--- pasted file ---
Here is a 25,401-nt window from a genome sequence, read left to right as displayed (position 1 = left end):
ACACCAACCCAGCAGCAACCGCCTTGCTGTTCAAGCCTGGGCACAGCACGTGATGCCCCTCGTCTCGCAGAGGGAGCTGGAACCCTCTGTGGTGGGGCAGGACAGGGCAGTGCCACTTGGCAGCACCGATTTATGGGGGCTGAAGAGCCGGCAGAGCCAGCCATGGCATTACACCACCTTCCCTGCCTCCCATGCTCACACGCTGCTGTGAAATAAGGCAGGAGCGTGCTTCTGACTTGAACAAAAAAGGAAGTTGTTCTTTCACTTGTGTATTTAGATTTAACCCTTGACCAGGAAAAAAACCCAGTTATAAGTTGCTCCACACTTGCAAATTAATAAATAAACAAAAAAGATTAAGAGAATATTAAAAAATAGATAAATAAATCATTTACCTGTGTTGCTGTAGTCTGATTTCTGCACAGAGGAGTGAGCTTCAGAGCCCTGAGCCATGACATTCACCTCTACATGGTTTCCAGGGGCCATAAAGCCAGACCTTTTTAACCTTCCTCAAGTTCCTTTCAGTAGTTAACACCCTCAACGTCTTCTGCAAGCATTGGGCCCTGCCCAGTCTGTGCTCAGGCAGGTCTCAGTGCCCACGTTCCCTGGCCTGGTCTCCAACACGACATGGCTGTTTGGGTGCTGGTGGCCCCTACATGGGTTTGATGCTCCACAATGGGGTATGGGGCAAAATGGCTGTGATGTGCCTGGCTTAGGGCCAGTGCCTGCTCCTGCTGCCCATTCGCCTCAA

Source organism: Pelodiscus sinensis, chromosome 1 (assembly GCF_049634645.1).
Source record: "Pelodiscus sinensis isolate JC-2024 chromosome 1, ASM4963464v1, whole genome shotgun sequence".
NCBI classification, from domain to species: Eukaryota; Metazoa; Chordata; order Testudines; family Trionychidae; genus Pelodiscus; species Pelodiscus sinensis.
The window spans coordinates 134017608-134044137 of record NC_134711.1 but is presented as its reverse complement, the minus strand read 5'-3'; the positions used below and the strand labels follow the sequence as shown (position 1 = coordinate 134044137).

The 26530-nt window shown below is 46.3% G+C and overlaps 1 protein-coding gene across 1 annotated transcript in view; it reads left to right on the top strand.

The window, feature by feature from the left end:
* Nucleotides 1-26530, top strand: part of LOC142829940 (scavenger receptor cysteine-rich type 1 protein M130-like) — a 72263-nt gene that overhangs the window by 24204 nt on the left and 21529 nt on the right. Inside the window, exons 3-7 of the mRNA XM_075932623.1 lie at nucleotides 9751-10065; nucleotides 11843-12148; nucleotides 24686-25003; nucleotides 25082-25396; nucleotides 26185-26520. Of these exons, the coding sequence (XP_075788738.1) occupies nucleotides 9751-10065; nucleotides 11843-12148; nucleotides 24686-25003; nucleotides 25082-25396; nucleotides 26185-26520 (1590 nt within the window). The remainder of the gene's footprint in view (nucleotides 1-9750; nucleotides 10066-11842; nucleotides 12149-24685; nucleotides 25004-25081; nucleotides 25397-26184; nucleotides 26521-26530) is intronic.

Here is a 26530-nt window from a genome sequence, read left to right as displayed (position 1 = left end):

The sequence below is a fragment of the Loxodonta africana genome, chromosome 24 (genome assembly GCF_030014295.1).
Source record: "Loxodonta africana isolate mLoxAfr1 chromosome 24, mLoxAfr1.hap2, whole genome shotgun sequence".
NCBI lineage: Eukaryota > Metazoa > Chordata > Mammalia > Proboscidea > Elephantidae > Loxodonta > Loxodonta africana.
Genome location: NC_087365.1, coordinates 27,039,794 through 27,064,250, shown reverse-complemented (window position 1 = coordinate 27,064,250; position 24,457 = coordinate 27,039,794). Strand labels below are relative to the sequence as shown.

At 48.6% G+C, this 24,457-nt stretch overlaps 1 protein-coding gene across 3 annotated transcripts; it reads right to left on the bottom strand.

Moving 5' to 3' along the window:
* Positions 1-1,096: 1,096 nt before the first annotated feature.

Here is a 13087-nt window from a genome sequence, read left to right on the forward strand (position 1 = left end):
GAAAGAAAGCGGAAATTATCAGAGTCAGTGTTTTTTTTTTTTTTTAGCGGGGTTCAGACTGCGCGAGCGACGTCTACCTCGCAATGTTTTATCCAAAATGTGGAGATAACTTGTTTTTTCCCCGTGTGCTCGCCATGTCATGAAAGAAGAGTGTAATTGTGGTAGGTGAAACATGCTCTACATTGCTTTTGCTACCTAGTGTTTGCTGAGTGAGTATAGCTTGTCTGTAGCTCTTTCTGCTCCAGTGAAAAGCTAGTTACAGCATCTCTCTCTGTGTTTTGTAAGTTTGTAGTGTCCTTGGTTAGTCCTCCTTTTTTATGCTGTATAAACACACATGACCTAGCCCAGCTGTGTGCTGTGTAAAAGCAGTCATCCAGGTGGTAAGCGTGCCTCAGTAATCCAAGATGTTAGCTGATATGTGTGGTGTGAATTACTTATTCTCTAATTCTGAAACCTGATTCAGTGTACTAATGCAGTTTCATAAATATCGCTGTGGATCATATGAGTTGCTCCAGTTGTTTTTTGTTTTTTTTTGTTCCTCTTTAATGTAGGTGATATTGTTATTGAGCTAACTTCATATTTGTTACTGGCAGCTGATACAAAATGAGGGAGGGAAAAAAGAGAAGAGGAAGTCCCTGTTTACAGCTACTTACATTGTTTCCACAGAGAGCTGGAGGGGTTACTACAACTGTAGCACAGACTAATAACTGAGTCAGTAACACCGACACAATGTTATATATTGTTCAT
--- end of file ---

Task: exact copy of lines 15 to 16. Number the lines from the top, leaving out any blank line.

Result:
At 48.6% G+C, this 24,457-nt stretch overlaps 1 protein-coding gene across 3 annotated transcripts; it reads right to left on the bottom strand.

Moving 5' to 3' along the window: